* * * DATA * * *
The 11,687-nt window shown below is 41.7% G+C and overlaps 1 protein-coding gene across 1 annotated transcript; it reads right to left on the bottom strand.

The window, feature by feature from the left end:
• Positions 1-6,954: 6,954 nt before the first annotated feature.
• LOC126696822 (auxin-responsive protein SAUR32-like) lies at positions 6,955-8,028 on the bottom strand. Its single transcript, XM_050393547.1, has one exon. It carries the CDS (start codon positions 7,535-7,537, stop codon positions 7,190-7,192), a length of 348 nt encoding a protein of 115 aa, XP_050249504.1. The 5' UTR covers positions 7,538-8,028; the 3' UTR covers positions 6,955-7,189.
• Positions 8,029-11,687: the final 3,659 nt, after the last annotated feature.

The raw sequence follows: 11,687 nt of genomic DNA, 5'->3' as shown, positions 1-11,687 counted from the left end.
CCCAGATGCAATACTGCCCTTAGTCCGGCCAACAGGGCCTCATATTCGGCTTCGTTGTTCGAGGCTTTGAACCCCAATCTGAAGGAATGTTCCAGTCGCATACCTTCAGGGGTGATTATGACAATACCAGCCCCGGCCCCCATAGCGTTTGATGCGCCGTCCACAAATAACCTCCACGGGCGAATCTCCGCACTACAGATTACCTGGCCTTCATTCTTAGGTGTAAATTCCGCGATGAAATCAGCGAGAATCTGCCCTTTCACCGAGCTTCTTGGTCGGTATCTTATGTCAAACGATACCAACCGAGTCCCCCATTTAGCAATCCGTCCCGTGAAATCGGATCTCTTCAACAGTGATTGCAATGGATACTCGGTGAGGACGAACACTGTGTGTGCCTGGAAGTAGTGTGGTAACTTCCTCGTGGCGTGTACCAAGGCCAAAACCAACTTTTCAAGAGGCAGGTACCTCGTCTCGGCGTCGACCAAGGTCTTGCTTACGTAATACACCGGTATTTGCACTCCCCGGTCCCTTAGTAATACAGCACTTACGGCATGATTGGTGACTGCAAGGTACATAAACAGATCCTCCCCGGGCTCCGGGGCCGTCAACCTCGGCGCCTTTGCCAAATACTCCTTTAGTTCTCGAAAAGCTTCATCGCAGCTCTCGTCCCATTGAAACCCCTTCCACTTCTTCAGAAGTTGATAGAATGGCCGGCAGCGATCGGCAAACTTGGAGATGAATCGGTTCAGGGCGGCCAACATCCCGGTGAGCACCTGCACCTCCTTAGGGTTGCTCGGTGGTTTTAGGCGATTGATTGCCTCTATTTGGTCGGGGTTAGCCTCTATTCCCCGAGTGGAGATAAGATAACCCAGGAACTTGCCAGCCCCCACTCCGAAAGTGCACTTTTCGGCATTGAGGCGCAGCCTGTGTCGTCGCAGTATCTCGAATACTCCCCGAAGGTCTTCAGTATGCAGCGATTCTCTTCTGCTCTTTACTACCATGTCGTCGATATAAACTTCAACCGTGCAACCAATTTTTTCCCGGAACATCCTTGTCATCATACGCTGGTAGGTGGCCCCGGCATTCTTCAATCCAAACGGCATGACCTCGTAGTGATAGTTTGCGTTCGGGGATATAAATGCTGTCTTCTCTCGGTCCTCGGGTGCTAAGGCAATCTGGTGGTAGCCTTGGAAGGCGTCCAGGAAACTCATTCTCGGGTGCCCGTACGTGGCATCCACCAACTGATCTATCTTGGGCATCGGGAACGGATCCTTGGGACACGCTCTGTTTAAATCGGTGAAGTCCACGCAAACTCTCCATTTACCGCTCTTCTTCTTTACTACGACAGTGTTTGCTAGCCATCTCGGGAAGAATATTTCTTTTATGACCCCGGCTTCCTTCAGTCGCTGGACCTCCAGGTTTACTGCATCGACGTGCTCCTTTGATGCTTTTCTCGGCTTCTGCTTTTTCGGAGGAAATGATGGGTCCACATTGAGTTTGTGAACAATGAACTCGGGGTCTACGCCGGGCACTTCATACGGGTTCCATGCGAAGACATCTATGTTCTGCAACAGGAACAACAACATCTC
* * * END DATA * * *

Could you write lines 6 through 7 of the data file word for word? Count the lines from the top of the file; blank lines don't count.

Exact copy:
The raw sequence follows: 11,687 nt of genomic DNA, 5'->3' as shown, positions 1-11,687 counted from the left end.
CCCAGATGCAATACTGCCCTTAGTCCGGCCAACAGGGCCTCATATTCGGCTTCGTTGTTCGAGGCTTTGAACCCCAATCTGAAGGAATGTTCCAGTCGCATACCTTCAGGGGTGATTATGACAATACCAGCCCCGGCCCCCATAGCGTTTGATGCGCCGTCCACAAATAACCTCCACGGGCGAATCTCCGCACTACAGATTACCTGGCCTTCATTCTTAGGTGTAAATTCCGCGATGAAATCAGCGAGAATCTGCCCTTTCACCGAGCTTCTTGGTCGGTATCTTATGTCAAACGATACCAACCGAGTCCCCCATTTAGCAATCCGTCCCGTGAAATCGGATCTCTTCAACAGTGATTGCAATGGATACTCGGTGAGGACGAACACTGTGTGTGCCTGGAAGTAGTGTGGTAACTTCCTCGTGGCGTGTACCAAGGCCAAAACCAACTTTTCAAGAGGCAGGTACCTCGTCTCGGCGTCGACCAAGGTCTTGCTTACGTAATACACCGGTATTTGCACTCCCCGGTCCCTTAGTAATACAGCACTTACGGCATGATTGGTGACTGCAAGGTACATAAACAGATCCTCCCCGGGCTCCGGGGCCGTCAACCTCGGCGCCTTTGCCAAATACTCCTTTAGTTCTCGAAAAGCTTCATCGCAGCTCTCGTCCCATTGAAACCCCTTCCACTTCTTCAGAAGTTGATAGAATGGCCGGCAGCGATCGGCAAACTTGGAGATGAATCGGTTCAGGGCGGCCAACATCCCGGTGAGCACCTGCACCTCCTTAGGGTTGCTCGGTGGTTTTAGGCGATTGATTGCCTCTATTTGGTCGGGGTTAGCCTCTATTCCCCGAGTGGAGATAAGATAACCCAGGAACTTGCCAGCCCCCACTCCGAAAGTGCACTTTTCGGCATTGAGGCGCAGCCTGTGTCGTCGCAGTATCTCGAATACTCCCCGAAGGTCTTCAGTATGCAGCGATTCTCTTCTGCTCTTTACTACCATGTCGTCGATATAAACTTCAACCGTGCAACCAATTTTTTCCCGGAACATCCTTGTCATCATACGCTGGTAGGTGGCCCCGGCATTCTTCAATCCAAACGGCATGACCTCGTAGTGATAGTTTGCGTTCGGGGATATAAATGCTGTCTTCTCTCGGTCCTCGGGTGCTAAGGCAATCTGGTGGTAGCCTTGGAAGGCGTCCAGGAAACTCATTCTCGGGTGCCCGTACGTGGCATCCACCAACTGATCTATCTTGGGCATCGGGAACGGATCCTTGGGACACGCTCTGTTTAAATCGGTGAAGTCCACGCAAACTCTCCATTTACCGCTCTTCTTCTTTACTACGACAGTGTTTGCTAGCCATCTCGGGAAGAATATTTCTTTTATGACCCCGGCTTCCTTCAGTCGCTGGACCTCCAGGTTTACTGCATCGACGTGCTCCTTTGATGCTTTTCTCGGCTTCTGCTTTTTCGGAGGAAATGATGGGTCCACATTGAGTTTGTGAACAATGAACTCGGGGTCTACGCCGGGCACTTCATACGGGTTCCATGCGAAGACATCTATGTTCTGCAACAGGAACAACAACATCTC